Addressing why Albrechtsen had published a report on the inquiry’s findings before it had been released by the ACT government, Sofronoff said Albrechtsen had informed him she had obtained a separate copy of the report from another source and had therefore had been at liberty to report it.
“I have no reason to believe she was lying to me,” he wrote.
When the contents of the report were published ahead of the scheduled release by the ACT government by The Australian and the ABC, Sofronoff’s lawyer, Glen Cranny, said the chief minister had claimed that a “reasonably straight reading” of the Inquiries Act suggested that Sofronoff had breached section 17, imputed a breach of good faith and made a lapse of judgement.
Cranny, the managing director of law firm Gilshenan and Luton, said “these remarks were published without notice to Mr Sofronoff” and that Barr had offered these views “without having taken legal advice as to whether they were correct”.
“We are writing on Mr Sofronoff’s instructions to point out respectfully why Mr Barr was wrong to say that Mr Sofronoff had contravened the act and to impute that he had behaved in bad faith. We also write to give Mr Barr an opportunity to correct the harm that he has caused to Mr Sofronoff’s professional reputation.”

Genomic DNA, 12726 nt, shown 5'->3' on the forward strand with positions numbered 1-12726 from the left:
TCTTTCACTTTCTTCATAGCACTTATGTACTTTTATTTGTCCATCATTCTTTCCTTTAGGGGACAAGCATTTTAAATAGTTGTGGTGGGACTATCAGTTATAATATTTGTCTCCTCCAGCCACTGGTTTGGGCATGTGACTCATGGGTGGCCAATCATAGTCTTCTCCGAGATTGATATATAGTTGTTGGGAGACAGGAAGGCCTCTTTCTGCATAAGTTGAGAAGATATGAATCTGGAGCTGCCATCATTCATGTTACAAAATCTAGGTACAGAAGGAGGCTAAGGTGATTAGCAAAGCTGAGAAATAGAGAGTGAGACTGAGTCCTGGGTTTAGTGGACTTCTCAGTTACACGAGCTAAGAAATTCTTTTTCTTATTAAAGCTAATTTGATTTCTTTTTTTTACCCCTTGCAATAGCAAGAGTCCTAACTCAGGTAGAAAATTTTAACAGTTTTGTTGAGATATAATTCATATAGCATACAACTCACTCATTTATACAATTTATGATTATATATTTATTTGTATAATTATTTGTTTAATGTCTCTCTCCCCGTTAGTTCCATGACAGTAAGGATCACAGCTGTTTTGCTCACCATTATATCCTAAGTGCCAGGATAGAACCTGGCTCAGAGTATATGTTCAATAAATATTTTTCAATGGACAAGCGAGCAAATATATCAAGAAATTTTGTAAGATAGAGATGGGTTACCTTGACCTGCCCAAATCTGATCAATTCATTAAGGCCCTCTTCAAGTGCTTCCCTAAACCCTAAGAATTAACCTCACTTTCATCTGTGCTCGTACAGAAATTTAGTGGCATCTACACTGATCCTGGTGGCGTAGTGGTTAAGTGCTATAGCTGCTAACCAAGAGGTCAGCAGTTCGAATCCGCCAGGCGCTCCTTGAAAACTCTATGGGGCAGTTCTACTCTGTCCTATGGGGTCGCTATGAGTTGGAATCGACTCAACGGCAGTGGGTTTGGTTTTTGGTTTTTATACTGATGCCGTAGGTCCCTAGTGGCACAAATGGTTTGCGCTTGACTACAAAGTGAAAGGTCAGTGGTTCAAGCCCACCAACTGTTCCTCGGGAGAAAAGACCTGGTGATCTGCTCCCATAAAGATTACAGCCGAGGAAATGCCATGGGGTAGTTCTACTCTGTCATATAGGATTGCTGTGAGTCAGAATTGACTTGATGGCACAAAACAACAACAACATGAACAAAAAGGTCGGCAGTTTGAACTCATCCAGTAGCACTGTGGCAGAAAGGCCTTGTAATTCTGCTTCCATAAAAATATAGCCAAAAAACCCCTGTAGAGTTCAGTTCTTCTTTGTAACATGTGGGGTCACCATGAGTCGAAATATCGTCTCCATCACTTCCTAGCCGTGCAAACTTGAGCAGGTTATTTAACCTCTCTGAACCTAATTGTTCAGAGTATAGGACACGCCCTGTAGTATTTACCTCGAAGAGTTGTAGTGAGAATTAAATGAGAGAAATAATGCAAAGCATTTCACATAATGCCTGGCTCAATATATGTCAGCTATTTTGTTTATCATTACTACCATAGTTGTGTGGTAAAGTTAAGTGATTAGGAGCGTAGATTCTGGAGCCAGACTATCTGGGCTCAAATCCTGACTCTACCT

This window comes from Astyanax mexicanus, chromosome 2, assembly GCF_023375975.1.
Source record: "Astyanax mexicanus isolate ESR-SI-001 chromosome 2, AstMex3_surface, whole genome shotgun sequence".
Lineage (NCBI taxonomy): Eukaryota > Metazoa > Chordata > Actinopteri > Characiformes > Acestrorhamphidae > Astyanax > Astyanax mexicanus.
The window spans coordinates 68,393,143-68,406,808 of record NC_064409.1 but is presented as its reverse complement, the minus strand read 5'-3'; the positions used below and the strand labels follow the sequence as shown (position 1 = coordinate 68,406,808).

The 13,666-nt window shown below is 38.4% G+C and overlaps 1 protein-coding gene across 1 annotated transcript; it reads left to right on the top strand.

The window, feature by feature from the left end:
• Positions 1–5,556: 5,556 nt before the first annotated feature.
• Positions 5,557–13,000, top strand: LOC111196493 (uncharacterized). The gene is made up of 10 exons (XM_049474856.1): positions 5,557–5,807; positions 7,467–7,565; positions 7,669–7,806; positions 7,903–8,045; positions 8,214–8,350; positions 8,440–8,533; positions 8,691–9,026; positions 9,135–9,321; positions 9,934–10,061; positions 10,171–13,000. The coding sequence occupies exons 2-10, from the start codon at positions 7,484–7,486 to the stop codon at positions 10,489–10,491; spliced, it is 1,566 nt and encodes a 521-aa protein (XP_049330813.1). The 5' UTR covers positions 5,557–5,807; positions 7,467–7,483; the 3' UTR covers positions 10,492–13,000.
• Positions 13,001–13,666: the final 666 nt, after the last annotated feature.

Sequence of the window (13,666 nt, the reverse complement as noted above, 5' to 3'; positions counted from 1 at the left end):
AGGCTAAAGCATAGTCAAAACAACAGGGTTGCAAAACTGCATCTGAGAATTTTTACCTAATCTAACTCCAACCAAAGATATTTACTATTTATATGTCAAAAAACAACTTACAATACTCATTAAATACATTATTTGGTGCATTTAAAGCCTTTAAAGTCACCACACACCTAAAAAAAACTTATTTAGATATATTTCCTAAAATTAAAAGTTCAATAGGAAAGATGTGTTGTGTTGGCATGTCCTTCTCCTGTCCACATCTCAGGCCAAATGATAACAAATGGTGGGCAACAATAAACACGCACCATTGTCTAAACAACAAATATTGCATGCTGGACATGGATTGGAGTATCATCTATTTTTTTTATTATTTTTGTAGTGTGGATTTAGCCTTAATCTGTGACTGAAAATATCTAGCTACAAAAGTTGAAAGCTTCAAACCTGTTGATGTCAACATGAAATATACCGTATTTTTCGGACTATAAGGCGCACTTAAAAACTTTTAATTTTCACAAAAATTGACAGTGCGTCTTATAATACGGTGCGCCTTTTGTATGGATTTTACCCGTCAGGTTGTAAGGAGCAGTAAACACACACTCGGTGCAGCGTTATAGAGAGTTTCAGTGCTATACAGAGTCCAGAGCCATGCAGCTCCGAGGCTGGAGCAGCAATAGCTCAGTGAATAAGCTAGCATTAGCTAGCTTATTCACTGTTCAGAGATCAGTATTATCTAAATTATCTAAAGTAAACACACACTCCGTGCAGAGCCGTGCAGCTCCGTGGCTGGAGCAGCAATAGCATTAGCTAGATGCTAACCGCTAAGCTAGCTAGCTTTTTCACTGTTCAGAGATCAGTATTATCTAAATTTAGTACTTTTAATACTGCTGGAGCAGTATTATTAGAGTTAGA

Former ACT director of public prosecutions Shane Drumgold, SC, has launched legal action to overturn Sofronoff’s damning findings about his conduct and argued that the leaking of the report by Sofronoff failed to comply with section 17 of the ACT’s Inquiries Act, denied him natural justice and has given rise to a reasonable apprehension of bias on the part of Sofronoff.
Sofronoff’s explanation about why he had provided a copy of the report to journalists ahead of time is contained in correspondence with Barr and ACT Attorney-General Shane Rattenbury.
His lawyer, Cranny, said he had released the correspondence as it had been the subject of a freedom of information request and Sofronoff had told the ACT chief minister and attorney-general that all the correspondence should be released.
An ACT government spokesperson said that as a private citizen, Sofronoff was free to release any correspondence in his possession.
Higgins, a former Liberal staffer, accused Lehrmann, her ex-colleague, of raping her inside a ministerial office at Parliament House after a night out in 2019.
Lehrmann has always denied the allegation.
In October 2022, Lehrmann faced a criminal trial in the ACT Supreme Court, but juror misconduct derailed the proceedings and the trial was discontinued.
Drumgold, as the director of public prosecutions, dropped the prosecution against Lehrmann, fearing the impact of a second trial on Higgins’ mental health.
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